G A L L E R I A + I L + T R I F O G L I O N E R O
JOSÉ PARLÁ: MEMORY DOCUMENTS
March 28th – May 10th 2008
The Galleria Il Trifoglio Nero is delighted to announce an exhibition of new works by José Parlá to mark the occasion of his first show in Italy.
“Parlá is fascinated with how the city constructs itself and functions as a palimpsest, upon which the experiences of those who pass through are materially inscribed on decaying walls.
He sees the city as a vertical grid, from the bridges, to the streets, down to the subterranean warrens of train tunnels, pipes and wires connecting to people living life inside apartments. The construction of the city and the passing of time find their equivalent in the way he attacks a painting, how he sees the need to layer his surfaces the way the city itself is layered.”
“As Parlá himself explains in conversation with his brother Rey “I call my works ‘Memory Documents’ because they become fragments of places I’ve been through. I am not only using paint to create my paintings, but I am also collecting bits of paper from walls, old newspapers, chunks of materials from the street or subway stations to reuse as collage onto my own surfaces and rework them until the colours of mould, rust and deterioration are right for the composition. The process may take weeks or months.” Manon Slome, Curator | The Chelsea Art Museum
“In 2005 I had the opportunity to participate in an exhibition by curator Manon Slome of the Chelsea Art Museum and Italian artist Mimmo Rotella. At the museum I installed two paintings – at wall size – both being the sum of 75ft. Together they are titled: Conversations with Rotella.
One painting was Tremont Ave and the second Canal Street. Tremont Ave, the painting – was inspired by walls in the Bronx Avenue of the same name. This piece is layered with posters collected from streets in the Bronx covered in names and signatures made in the style of people who have either passed away or are artist I once looked up to while growing up.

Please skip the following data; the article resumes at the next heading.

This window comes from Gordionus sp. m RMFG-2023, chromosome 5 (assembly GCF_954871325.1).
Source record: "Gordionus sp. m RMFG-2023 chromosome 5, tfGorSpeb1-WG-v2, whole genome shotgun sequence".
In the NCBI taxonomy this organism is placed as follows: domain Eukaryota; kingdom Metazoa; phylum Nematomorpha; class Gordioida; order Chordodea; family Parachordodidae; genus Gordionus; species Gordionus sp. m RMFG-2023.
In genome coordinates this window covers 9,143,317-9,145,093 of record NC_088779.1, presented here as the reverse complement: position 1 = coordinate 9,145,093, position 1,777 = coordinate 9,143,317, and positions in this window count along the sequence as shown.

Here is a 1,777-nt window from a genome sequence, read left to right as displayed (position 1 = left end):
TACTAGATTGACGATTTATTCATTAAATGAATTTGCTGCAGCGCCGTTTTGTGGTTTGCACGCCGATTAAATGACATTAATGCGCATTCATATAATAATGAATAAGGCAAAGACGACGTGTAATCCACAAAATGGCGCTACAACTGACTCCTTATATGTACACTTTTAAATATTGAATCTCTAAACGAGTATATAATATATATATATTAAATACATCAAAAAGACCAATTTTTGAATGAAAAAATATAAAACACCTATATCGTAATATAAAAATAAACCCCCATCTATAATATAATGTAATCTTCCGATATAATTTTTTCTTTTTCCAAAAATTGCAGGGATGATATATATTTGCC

The idea is to pay homage to their names. Each painting bears the name of the location or experience from which it draws its source.” —José Parlá
José Parlá is a Miami native of Cuban descent. Parlá moved to Puerto Rico at a very early age before returning to Miami again when he was nine. He currently lives and works in Brooklyn, New York.
Parlá’s paintings have been included in numerous solo and group exhibitions: Cityscapes at Art Basel Miami Beach, Pirate Utopias with Futura at Elms Lesters Painting Rooms in London, The Chelsea Art Museum in New York where his work was exhibited with Mimmo Rotella, and most recently in Hong Kong for The New Grand Tour exhibition and video project with artists: Deanne Cheuk, Suitman and Rostarr.
A fully illustrated catalogue featuring texts by
Francesco Sborgi and Greg Tate will accompany the exhibition.
Gallery hours : Tuesday – Saturday 14.30-19.30
Galleria Il Trifoglio Nero
Piazza Matteotti 80-82
Genova, 16123, Italy
Friday, January 18, 2008
Friday, January 4, 2008
Just saw this show the other night; truly magnificent work by all the performers. The entire presentation, atmosphere and scene sketches are superb and a joy to watch. Warning, it is a very interactive show, but definitely not to be missed by all family members and close friends. Don't miss it. The circus like cabaret fun house lasts about two hours and very worth the tickets.
Welcome to Spiegelworld… the world's most beautiful travelling venue.
With its opulent decor of mirrors and brocade, the intimate 350 seat Spiegeltent is the venue for two of the hottest shows in town, Absinthe and Gazillionaire’s Late Nite Lounge, plus an incredible line-up of live music acts from around the world as you've never seen them before.
With breathtaking views, sit back with a cocktail at sunset in our Green Fairy Garden, snuggle up in a booth at The Raleigh Oasis Restaurant, and after the show, dance under the stars with our eclectic DJ sessions, every Tuesday to Sunday night.
Spiegelworld's cabaret show, Absinthe, is just steps down the beach at Collins Park. Housed in spectacular turn-of-the-century circus tents, The New York Times heralded the show as, "Cirque de Soleil as channeled through Rocky Horror Picture Show... [Absinthe] is a blend of skill, erotic innuendo and zaniness. The memorable moments make make a jaded audience literally gasp."